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Urolithiasis -What the urologist needs to know? How and what to report

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Urolithiasis – What the urologist needs to know? How and what to report.

Learning Objectives

- To analyze pros and cons of different imaging modalities
- To review types of urinary calculi and their imaging features
- To discuss anatomical variants, complex genitourinary anatomy and non-genitourinary
anatomical barriers
- To discuss the meaningfulness of how to report urolithiasis

Background
Urolithiasis is a common clinical disease. There are several risk factors for urolithiasis and multiple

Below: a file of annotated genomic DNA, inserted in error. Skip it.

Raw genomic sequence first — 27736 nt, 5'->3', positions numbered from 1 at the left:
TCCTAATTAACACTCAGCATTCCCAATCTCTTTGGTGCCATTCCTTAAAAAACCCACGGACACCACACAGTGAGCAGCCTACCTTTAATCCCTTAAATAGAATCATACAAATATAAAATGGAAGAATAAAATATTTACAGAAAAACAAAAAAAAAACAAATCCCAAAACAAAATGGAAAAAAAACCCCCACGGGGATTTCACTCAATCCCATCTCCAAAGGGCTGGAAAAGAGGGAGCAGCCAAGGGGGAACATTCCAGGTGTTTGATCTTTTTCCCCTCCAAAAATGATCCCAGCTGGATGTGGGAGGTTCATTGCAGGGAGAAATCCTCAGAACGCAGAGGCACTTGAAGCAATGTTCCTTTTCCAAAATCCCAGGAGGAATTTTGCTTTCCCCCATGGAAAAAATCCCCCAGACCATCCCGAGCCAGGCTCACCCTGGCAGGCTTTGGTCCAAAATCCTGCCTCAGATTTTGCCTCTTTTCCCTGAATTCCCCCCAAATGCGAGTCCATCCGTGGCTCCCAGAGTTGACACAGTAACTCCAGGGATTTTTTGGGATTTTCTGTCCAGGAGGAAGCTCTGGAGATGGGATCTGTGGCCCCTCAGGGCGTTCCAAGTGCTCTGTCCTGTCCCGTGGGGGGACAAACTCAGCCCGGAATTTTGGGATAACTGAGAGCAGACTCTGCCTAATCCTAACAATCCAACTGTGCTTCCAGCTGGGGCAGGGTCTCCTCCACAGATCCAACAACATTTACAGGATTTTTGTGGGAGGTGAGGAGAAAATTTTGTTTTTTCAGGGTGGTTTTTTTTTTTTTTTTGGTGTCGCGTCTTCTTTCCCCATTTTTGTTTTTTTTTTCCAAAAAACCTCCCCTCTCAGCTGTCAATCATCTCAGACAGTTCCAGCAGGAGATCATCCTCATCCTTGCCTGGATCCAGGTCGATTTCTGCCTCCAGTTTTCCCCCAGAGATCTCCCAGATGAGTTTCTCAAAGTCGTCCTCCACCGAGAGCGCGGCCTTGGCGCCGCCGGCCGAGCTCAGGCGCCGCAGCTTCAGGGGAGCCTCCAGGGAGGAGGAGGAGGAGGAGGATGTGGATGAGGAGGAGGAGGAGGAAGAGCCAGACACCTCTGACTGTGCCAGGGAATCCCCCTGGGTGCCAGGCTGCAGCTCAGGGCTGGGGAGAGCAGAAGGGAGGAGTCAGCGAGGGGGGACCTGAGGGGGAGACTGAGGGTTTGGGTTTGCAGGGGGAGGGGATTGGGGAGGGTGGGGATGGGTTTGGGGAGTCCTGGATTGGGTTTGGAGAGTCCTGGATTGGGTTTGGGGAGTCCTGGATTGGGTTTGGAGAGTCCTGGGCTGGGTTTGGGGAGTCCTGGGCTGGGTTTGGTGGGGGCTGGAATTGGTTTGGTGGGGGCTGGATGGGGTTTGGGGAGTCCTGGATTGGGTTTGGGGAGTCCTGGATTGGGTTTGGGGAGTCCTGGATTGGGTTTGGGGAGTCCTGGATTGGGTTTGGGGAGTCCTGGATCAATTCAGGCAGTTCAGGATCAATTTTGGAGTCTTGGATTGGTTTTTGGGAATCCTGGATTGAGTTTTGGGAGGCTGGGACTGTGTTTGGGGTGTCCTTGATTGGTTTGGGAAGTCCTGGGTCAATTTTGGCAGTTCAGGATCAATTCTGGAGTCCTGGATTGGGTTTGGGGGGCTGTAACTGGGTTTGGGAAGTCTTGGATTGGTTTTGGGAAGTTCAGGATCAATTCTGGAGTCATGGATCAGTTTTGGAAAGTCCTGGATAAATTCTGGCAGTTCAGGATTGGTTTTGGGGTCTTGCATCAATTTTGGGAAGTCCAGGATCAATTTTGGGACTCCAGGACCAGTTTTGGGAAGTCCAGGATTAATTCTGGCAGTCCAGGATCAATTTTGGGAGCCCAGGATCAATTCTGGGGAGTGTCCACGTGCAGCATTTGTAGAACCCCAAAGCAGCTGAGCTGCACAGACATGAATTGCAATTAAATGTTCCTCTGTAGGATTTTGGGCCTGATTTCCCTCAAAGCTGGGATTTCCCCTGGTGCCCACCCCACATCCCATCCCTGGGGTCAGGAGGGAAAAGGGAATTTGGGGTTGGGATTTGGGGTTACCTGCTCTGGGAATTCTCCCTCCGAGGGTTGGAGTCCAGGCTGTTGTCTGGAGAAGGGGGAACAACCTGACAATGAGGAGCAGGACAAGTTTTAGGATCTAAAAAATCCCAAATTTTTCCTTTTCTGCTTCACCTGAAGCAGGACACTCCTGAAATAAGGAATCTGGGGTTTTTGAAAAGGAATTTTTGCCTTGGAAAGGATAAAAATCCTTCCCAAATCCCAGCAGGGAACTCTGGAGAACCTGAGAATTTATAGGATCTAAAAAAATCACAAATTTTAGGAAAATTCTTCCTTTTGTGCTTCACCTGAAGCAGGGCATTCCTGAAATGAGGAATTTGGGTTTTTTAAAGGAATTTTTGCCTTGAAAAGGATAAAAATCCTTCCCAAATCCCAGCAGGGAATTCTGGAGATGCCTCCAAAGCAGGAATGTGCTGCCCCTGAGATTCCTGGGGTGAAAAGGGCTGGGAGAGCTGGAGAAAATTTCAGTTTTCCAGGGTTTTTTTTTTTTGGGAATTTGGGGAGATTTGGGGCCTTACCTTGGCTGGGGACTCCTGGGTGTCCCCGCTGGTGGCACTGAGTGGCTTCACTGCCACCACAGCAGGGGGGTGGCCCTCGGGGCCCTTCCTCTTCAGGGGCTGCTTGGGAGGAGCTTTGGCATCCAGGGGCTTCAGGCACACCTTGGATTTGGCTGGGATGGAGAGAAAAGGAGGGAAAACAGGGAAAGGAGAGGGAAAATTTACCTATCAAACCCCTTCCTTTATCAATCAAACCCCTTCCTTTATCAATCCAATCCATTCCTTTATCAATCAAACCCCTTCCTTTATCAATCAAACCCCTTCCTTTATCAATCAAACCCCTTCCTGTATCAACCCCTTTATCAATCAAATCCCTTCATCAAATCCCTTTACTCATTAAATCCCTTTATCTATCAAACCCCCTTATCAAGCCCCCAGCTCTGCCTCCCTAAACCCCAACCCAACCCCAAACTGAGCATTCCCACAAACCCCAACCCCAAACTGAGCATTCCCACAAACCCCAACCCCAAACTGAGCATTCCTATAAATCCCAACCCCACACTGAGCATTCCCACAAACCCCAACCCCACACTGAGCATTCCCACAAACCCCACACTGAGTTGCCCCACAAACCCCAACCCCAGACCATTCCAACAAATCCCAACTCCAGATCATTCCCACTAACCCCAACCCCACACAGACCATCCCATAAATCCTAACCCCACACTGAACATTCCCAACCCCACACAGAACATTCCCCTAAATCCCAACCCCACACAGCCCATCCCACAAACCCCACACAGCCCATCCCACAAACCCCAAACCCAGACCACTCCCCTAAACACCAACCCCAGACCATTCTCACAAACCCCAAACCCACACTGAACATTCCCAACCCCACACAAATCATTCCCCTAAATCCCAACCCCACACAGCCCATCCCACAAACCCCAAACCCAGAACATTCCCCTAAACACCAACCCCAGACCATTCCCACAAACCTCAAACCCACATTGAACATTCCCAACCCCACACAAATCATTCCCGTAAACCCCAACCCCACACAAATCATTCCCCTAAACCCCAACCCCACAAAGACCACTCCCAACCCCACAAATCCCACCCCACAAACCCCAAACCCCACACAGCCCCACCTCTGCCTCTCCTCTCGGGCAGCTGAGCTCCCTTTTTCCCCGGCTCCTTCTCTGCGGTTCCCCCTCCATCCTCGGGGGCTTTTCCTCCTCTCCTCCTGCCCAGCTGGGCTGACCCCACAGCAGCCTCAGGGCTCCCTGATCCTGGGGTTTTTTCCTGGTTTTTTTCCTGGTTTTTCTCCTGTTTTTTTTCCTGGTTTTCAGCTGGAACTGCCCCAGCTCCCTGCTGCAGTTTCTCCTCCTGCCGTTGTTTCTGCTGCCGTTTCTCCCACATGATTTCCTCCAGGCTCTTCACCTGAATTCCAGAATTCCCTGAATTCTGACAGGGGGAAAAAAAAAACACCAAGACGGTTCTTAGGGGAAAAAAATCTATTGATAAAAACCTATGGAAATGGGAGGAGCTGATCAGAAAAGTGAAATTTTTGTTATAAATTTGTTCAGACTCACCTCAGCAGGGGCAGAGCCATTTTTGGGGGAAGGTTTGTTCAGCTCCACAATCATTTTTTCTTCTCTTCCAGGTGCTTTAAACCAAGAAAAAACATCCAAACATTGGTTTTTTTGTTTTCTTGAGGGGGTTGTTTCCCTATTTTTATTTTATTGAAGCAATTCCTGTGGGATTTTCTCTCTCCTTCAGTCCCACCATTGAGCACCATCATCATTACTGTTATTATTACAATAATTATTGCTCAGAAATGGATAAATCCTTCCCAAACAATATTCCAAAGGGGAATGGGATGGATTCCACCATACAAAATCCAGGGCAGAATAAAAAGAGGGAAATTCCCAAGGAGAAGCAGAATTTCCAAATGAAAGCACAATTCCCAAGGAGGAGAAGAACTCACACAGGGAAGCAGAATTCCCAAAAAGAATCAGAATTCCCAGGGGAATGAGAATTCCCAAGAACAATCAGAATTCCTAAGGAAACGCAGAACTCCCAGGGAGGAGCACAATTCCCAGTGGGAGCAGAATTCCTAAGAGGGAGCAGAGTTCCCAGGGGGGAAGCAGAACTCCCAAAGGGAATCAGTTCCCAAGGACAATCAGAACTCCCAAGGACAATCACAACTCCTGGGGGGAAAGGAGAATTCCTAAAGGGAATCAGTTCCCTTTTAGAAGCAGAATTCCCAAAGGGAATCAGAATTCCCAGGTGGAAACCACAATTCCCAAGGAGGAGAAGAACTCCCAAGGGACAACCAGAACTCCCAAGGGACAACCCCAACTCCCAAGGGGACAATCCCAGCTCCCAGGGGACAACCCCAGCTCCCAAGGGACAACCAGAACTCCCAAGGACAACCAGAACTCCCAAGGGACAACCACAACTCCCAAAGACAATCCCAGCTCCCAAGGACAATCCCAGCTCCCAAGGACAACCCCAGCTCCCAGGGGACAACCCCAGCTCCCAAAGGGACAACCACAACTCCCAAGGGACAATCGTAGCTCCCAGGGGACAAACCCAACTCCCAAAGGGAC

types of stones. It is often responsible for severe pain, renal dysfunction and can be associated with
infection.
Many imaging modalities are used to study urolithiasis. Urinary stones can be classified according to
size, location, composition, aetiology and X-ray characteristics. Computed tomography can
determine stone burden, stone density, skin-to-stone distance and surrounding anatomy, which
affect the preferable treatment approach.
Percutaneous nephrolithotomy is the standard procedure for large renal calculi removal, despite of
its morbidity.
Given the pivotal role of imaging in the choice of urinary stone treatment approaches, the Radiologist
can be very helpful in this process, assisting in the decision of the treatment modality and alerting
urologists to possible difficulties during the procedure and post procedure complications.

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